A widening gap: The financial benefits of delaying retirement
The Australian Government is seeking to encourage people to work past the age of 65 in order to maximise their retirement savings.
Even though there is an important relationship between people working past the age of 65 and wealth accumulation, there is little published research on the topic.
This report seeks to measure the benefits of prolonging participation in the workforce by examining the relationship between work and wealth accumulation.
Employment and wealth in people aged between 61 and 65 years
The main findings of our study of people aged between 61 and 65 years include:
Those who were working in 2006 had, on average, 1.6 times the wealth of those who were not working but also had more than double the debt Of those still employed in 2006, half had a household net worth over $472,200 and half below this amount People who were still working four years later in 2010 had, on average, 1.8 times the household net worth of people who were not employed between 2006 and 2010. The difference was not dependent on age, sex, education or family type (couple only, couple with children, single person, single with children) Of those employed between 2006 and 2010, half had a household net worth above $598,700 and half below this amount There was no difference in the value of total assets between those who were employed in 2006 and 2010 and those who were employed in 2006 but not in 2010.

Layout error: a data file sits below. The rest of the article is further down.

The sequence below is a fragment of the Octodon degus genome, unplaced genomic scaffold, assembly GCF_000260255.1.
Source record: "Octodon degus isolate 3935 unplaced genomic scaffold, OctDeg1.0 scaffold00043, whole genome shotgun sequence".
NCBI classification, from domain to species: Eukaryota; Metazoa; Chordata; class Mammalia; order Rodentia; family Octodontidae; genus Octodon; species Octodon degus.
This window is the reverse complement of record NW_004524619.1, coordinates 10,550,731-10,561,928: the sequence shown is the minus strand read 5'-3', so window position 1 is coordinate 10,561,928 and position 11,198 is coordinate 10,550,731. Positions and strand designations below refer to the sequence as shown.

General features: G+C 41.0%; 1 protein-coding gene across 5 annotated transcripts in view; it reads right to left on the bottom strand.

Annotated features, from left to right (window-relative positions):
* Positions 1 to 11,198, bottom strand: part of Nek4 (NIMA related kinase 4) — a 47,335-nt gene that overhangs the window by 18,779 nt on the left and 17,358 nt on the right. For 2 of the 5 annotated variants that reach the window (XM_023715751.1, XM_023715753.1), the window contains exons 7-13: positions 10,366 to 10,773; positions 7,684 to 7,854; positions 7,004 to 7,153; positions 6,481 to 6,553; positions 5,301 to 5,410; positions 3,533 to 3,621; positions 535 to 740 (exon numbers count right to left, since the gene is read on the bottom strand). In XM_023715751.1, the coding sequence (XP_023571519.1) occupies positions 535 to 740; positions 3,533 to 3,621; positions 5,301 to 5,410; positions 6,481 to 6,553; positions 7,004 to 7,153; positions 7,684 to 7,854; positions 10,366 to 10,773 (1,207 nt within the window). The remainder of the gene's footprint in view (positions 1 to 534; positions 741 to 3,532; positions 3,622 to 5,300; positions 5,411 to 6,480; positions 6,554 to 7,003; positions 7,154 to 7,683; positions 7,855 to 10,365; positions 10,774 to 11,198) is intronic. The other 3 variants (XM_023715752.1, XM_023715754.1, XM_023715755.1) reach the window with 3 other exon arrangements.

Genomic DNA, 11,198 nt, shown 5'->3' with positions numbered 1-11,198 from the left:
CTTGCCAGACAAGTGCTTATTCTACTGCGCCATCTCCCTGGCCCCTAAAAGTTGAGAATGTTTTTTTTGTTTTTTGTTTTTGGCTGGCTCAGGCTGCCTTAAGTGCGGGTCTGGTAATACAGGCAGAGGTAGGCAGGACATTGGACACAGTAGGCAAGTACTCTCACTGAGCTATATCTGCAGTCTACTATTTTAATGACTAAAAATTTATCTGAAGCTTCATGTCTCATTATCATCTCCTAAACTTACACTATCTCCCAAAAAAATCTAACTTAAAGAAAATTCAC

People in poor health aged between 61 and 65 years
The study examined the difference in wealth accumulation in those with poor health (a chronic health condition).
Results collected in 2006 and in 2010 compared the total wealth, financial assets, non-financial assets and debt for people who were employed and those who were not employed.
The key findings for people in poor health aged between 61 and 65 years include:
Those who were employed in 2006 had more financial and non-financial assets than those who were not employed but they also had more debt Those who remained employed until 2010 had more than four times the typical (median) value of financial assets than those who were not employed in 2006 and 2010.
These findings show that people who are in their early 60s or older have better retirement savings if they remain in work. This is the case even for people with a chronic health condition.
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